Last night we observed a Seder meal at my church. I am very glad that we celebrate this ancient tradition as we remember our deliverance from the people and things that once enslaved us. I was very happy when two ladies came in and sat at the table that I shared with several other church members. I had never met these wonderful women, but their presence was a tremendous blessing.
I served as the leader of the event. When it came time for our communal prayers, we recited the words in English. Throughout the evening there were times that I lifted up individual prayers. I loved being able to offer the sacred words by singing in Hebrew. Praise be to God for phonetic translations!
Now, back to the most incredible part of the evening. So, at the time that we ate dinner (thank you to David and Sue) I had a conversation with our two incredible guests. The older lady’s husband had died exactly two weeks before the meal. She, being Jewish, was not going to participate in a Seder dinner this year. It was all just too much for her.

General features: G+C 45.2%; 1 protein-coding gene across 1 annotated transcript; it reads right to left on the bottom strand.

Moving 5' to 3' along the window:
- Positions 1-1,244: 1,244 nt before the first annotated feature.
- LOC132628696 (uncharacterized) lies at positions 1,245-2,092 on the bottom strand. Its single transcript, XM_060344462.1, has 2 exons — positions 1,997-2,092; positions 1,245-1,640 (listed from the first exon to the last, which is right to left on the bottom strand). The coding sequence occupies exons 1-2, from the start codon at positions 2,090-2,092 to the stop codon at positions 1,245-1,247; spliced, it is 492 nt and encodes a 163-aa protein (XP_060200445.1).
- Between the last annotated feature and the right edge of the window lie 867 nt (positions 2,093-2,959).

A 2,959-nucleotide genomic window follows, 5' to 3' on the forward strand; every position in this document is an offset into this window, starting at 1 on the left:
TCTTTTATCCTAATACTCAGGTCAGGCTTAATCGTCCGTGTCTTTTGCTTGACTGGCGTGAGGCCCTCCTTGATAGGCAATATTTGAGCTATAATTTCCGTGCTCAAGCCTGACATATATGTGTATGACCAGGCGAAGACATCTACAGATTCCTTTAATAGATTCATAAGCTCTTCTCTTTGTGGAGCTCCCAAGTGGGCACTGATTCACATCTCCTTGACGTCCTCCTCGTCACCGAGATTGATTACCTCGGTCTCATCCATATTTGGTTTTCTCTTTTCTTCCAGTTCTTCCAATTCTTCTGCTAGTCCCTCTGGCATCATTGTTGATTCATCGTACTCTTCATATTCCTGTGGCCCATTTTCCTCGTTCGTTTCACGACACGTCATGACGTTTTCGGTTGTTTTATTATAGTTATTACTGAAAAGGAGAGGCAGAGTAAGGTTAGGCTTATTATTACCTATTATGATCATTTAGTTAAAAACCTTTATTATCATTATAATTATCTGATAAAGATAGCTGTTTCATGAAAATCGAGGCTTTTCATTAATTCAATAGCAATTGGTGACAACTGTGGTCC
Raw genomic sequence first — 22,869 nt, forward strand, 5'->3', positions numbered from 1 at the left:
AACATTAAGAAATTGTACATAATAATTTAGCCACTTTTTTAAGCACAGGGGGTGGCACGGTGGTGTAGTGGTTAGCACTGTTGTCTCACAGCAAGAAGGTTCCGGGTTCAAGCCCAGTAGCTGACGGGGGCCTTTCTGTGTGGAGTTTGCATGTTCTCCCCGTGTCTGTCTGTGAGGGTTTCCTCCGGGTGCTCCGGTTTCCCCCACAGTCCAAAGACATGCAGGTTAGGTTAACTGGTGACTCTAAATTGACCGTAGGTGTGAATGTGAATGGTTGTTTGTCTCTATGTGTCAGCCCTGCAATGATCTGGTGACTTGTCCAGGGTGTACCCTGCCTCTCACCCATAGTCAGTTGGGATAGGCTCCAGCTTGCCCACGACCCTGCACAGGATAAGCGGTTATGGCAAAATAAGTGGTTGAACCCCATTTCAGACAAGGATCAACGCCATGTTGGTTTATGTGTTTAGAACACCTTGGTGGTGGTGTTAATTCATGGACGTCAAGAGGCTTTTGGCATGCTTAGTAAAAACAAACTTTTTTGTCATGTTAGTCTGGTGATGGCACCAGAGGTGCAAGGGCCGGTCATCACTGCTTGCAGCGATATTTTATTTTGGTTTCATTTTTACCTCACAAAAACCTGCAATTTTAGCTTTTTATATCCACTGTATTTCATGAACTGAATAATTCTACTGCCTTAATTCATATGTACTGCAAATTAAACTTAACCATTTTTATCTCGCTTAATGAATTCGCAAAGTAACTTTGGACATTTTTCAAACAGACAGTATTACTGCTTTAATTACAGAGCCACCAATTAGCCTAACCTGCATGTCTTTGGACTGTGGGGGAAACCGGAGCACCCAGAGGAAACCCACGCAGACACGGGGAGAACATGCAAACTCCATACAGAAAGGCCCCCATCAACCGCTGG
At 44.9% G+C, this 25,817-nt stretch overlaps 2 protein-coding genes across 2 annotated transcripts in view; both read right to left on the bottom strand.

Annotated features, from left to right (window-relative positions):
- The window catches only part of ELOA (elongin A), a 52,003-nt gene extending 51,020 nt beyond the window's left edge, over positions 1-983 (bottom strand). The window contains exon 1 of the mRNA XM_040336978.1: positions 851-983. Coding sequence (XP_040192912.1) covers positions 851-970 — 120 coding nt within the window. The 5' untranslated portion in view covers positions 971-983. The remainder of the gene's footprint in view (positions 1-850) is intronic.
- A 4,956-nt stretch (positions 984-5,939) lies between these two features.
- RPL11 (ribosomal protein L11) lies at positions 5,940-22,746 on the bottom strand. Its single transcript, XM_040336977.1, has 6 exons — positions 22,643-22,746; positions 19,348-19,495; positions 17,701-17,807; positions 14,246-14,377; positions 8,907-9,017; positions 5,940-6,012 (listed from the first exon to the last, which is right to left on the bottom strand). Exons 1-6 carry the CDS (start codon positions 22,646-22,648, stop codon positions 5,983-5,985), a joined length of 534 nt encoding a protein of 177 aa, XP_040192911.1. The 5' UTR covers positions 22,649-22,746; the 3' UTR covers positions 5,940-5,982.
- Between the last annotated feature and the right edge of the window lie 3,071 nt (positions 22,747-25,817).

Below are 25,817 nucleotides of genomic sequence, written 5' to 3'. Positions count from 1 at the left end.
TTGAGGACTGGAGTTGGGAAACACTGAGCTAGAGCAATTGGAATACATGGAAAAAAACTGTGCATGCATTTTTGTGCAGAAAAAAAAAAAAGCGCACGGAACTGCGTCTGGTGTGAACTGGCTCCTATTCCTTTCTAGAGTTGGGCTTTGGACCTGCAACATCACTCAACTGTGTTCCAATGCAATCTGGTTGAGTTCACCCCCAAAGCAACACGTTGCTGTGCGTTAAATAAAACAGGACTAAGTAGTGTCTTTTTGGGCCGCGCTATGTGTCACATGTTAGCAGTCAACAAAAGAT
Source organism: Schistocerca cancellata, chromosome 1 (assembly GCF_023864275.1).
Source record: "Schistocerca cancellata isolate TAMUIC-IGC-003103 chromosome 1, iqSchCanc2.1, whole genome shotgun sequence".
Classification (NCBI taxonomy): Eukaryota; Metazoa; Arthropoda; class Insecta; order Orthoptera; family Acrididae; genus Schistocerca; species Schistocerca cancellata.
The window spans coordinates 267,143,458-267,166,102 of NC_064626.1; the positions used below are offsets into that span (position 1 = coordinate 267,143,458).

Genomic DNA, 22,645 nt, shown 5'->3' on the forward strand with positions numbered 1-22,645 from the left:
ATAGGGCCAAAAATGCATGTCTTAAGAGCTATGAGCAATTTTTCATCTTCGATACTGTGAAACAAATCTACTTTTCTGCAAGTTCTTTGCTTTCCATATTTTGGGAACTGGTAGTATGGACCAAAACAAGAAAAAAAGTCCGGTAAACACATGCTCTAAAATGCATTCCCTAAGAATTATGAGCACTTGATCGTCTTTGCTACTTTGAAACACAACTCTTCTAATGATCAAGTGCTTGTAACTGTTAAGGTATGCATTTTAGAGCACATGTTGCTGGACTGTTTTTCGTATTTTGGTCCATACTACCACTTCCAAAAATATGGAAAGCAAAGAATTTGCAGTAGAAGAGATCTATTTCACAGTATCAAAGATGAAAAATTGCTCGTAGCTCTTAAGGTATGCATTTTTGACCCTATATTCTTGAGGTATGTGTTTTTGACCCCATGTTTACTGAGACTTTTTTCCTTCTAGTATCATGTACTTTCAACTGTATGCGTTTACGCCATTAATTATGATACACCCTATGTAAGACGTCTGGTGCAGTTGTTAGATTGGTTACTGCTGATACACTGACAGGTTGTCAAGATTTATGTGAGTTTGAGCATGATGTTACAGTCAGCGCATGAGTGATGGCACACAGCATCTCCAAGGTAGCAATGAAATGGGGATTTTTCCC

The younger lady is the widow’s next door neighbor. She encouraged the older woman to attend our Seder meal and told her that she would even take her to the church and participate in the meal with her. What followed was a wonderful time of fellowship and of making new friends. The Jewish woman even complimented my Hebrew! She was grateful to hear the prayers and take part in our wonderful feast.
Today, I am grateful that I serve a church where literally everyone is welcome. We don’t just speak the words, we walk the walk. How amazing it is that two different religious traditions can combine and celebrate the Spirit of God in our presence. There is a power that comes over us as we lay aside our differences to share in this our holiest of seasons. Praise be to God, who gives us the victory.